The Immaculate Conception of the B.V.M. and the Jubilee Year of Mercy

There are many themes to dwell on today. We are in Advent, awaiting the incarnate Mercy of God: our Saviour, Jesus Christ. It is the feast of Mary’s conception: the first being created since the Fall without the stain of Original Sin on her soul, a unique and beautiful mercy shown her who was to be the Mother of God. And it is the opening of the Jubilee Year of Mercy, with its call to experience anew the mercy of God and share that mercy with others.

You will find the web site for the Year of Mercy here. There is also a logo you will find displayed at various times:
Year of Mercy logoA search in the sidebar of this blog will reveal several entries for the Immaculate Conception, including a brief explanation of what the doctrine of the Church actually is here. What I want to think about this morning, however, is more general: the nature of mercy itself.

We all know that the word ‘mercy’ comes from the Old French merci (= thanks) and derives ultimately from the Latin merces (= reward) but I wonder whether we make the connection between showing mercy and ourselves being rewarded? We tend to think of mercy as being something the one who is shown mercy should be grateful for; and in the case of the mercy shown us by God, that is surely indisputable. But the mercy we show others? Do we ever recognize that being able to show mercy, being given the grace to show mercy, is something we should be equally grateful for, as it is a gift given to us — a reward we haven’t earned, a blessing we don’t deserve, a sharing in the joy of the jubilee.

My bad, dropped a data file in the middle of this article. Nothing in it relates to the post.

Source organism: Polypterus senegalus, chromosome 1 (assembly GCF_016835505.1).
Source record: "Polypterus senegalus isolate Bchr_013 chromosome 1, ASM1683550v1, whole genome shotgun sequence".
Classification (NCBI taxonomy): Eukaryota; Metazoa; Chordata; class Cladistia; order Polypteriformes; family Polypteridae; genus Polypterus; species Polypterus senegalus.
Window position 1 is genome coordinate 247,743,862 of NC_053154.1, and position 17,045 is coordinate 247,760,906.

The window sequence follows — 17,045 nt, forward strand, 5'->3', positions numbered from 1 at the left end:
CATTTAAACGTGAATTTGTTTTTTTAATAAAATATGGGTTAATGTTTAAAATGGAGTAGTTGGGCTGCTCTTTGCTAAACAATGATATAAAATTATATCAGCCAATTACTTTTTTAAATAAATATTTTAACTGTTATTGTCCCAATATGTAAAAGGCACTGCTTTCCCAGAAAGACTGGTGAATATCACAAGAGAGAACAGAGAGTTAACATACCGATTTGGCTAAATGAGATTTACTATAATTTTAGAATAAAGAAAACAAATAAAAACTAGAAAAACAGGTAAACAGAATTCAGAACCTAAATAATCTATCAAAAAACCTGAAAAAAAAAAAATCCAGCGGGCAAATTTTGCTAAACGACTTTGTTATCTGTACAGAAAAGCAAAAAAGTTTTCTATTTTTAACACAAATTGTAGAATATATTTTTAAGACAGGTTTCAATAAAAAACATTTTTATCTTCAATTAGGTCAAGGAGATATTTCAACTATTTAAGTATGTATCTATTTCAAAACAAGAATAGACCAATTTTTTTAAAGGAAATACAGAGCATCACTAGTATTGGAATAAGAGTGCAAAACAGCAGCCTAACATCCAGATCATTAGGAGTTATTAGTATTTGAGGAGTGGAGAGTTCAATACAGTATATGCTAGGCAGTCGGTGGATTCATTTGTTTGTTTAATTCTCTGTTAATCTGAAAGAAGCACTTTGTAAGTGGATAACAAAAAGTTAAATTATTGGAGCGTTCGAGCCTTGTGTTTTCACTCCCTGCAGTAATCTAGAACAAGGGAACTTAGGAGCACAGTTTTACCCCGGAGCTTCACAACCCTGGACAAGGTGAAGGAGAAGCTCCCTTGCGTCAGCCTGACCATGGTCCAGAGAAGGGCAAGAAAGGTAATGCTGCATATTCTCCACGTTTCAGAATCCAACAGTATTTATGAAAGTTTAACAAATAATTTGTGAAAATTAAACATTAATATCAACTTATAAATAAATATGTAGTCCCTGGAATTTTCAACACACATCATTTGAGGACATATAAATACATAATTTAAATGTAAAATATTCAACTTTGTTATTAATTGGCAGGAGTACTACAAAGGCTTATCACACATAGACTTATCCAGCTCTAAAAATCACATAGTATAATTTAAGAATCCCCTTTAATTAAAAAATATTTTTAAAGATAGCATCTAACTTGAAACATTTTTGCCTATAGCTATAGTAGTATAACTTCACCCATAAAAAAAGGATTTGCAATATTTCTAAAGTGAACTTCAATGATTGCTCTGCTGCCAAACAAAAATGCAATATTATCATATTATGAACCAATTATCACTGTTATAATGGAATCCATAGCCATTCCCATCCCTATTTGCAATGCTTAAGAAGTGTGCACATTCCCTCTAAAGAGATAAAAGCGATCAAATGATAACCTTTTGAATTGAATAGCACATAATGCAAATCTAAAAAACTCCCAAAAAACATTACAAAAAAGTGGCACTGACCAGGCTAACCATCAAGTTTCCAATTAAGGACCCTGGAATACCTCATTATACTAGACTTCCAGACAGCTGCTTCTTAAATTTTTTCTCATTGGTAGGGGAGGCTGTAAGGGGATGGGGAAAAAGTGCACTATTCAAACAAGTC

Facebooktwitterredditpinterestlinkedintumblrmail

4 thoughts on “The Immaculate Conception of the B.V.M. and the Jubilee Year of Mercy”

  1. Ah yes, I was thinking a few days ago about Mercy as a two-way street, how we are purged of bitterness and blessed in the giving of it, how it stems the tide of evil in the world, and how blessed we are to know a loving Father who walks daily in our shoes through the Incarnation of himself in Jesus and makes (unexpected) provision for us in every aspect of our living.

    Mercy is no passive option. For, despite our personal and collective guilt, and the crying need for repentance, the Lord says: ‘I desire mercy, not sacrifice.’

    That alone is reparation in full.

    May it be a joyful Year of Mercy that breathes Peace upon our planet, and may the Blessed Virgin intercede for us.

  2. Your post in 2011 on the immaculate conception was very helpful, thanks.

    I also appreciate your words about mercy in the context of the giver of mercy.

  3. I try to be aware of the difference between justice and mercy. If what we get is justice “who should ’scape whipping?”. What I want is mercy – forgiveness and blessings that go way beyond what I deserve. That is (thankfully) what God promises – but we have to do the same to our neighbour. Then it suddenly becomes tricky again…
    Not so comfortable any more.

Comments are closed.